Last weekend, violence at 6 Oklahoma facilities led to 36 people being injured so badly they had to be transported away from prison for treatment, and the death of a 27-year-old man.
 
Corrections officials blame the violence on prison gangs and racial tensions – a truth that is only part of the story. Every prison in America deals with prison gangs and racial tensions, but understaffed and underfunded facilities in Oklahoma mean that officials are often unable to prioritize addressing those issues at all. From 2006 to 2016, the number of prisoners increased by 12% in Oklahoma, while at the same time, our number of correctional officers decreased by 14%. Since then we overtook Louisiana to lead the world in rate of incarceration, with the significant legislation aimed at stopping growth remaining in committees unmoved. All while the Oklahoma Department of Corrections has continued to beg for help.Even with recent legislative efforts to raise starting pay for correctional officers to $15.74 an hour, conditions of prison facilities, mandatory overtime, and dangerously low staffing levels make positions hard to fill. The turnover rate for corrections officers in Oklahoma is over 30%. The crowded facilities and lack of supervision is a safety and humanitarian issue for both the people incarcerated and the staff.
 
As a response to the violence, Oklahoma Department of Corrections has locked down all prison facilities for an indefinite amount of time. That means about 28,000 people, among whom only a tiny percentage are responsible for the recent prison violence, are confined to their small, often overcrowded cells, indefinitely. No visitation, even by attorneys, is allowed. No phone calls are allowed. Even meals are consumed in their cells. Essentially, it makes all prisoners live the life of someone on death row – near constant isolation. When we think about who makes up our prison, the situation becomes even more stark.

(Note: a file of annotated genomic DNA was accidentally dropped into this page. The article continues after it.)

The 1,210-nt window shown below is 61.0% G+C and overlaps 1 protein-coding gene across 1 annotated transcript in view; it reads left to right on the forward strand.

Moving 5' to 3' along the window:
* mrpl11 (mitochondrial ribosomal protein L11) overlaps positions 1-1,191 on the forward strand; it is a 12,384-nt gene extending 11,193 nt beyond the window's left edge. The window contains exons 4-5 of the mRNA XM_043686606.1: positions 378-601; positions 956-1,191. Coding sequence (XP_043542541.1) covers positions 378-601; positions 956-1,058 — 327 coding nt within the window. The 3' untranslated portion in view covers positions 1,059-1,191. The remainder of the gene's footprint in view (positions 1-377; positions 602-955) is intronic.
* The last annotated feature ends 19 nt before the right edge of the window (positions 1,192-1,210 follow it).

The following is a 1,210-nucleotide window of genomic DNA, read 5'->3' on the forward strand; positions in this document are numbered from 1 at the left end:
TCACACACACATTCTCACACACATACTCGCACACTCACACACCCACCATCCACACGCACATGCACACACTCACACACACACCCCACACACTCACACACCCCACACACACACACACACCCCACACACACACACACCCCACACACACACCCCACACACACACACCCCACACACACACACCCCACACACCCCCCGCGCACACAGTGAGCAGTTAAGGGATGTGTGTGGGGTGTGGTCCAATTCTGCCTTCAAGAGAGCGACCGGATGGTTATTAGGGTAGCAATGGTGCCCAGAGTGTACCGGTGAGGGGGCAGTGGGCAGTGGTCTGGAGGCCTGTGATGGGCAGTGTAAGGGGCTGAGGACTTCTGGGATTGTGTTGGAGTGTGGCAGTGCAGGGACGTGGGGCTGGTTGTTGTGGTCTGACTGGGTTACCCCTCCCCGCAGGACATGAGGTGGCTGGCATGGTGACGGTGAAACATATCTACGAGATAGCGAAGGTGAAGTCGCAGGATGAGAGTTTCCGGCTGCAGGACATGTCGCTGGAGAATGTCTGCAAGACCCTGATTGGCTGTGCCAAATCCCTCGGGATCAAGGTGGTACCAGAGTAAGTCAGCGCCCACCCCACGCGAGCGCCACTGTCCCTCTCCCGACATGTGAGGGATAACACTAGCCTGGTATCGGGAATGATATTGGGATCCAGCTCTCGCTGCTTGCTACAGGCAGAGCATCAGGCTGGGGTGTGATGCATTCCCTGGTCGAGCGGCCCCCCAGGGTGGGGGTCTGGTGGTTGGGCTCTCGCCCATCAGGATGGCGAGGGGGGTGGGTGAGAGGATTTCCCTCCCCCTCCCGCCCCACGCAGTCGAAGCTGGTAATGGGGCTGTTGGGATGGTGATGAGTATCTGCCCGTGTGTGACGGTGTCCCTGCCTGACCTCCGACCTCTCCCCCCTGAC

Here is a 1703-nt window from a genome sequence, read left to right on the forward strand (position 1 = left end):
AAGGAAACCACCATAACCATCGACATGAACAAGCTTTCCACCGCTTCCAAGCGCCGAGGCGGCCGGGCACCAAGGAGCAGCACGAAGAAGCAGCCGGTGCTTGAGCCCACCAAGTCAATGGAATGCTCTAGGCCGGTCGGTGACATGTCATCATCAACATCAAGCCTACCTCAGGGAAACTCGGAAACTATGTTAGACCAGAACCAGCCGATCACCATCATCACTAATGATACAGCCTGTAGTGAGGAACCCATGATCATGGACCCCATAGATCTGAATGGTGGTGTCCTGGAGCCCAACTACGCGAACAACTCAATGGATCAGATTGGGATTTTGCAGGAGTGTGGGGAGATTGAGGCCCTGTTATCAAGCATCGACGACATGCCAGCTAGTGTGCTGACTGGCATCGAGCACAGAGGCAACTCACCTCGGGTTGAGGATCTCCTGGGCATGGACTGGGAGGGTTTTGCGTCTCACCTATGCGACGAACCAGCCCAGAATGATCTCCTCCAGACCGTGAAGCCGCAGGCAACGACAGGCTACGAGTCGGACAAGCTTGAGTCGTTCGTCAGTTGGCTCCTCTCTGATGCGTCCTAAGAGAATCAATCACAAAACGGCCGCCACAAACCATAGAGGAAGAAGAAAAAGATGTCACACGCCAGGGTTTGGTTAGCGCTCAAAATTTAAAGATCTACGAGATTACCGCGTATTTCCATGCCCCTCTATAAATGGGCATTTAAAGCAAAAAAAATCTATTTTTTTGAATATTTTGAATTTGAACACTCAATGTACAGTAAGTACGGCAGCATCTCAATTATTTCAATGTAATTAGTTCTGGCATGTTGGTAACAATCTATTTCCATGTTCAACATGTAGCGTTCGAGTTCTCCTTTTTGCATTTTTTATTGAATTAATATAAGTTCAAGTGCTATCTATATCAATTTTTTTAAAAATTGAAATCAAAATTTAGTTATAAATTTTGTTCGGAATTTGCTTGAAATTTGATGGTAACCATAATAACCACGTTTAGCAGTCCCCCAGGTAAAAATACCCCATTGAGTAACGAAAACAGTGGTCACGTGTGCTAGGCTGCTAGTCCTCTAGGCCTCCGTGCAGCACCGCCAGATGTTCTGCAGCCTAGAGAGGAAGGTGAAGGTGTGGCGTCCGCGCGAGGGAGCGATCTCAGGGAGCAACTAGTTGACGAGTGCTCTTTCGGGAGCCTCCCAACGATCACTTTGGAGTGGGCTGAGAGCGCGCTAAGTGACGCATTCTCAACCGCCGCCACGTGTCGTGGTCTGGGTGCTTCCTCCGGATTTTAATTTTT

Most of our prison population is made up of people with symptoms of or a history of mental illness. Most have a history of substance use disorder. These are our vulnerable neighbors, those citizens with the fewest tools to handle stress, navigate difficult situations, and deal with big emotions. We throw them together in an environment that is frightening and dehumanizing. We take away access to their families, to their attorneys, to their community recovery groups. We lock these people up in the smallest possible level of confinement, with no resources, and we give an overworked, under-paid staff the impossible task of keeping them safe and stable.
 
It does not have to be this way. We built our prisons, we elect the people who fund the system, we choose the leadership in the Department of Corrections – we can change this system for the better. Every person in prison was charged by a prosecutor and stood in front of a judge who decided that prison is a better option than treatment. A judge and prosecutor decided against mercy, against community service, probation, or any of the evidence-based alternatives that are not only financially superior options, but have worked to bring down the prison population in our neighboring states. We do not have to live this way.
 
The ACLU of Oklahoma joins with our fellow citizens in calling for a humane justice system, starting with an end to this overly punitive, indefinite response that is doing more harm than good. We call for a fairer structure that recognizes that the people we incarcerate are fully human. We call for fewer prisoners and more staff who are equipped with the resources they need to serve the folks in their custody. Furthermore, we pledge to work with everyone - from victims to social workers, from judges to the condemned, from guards to people incarcerated, from families of victims and families of the accused to create a justice system that recognizes human dignity.

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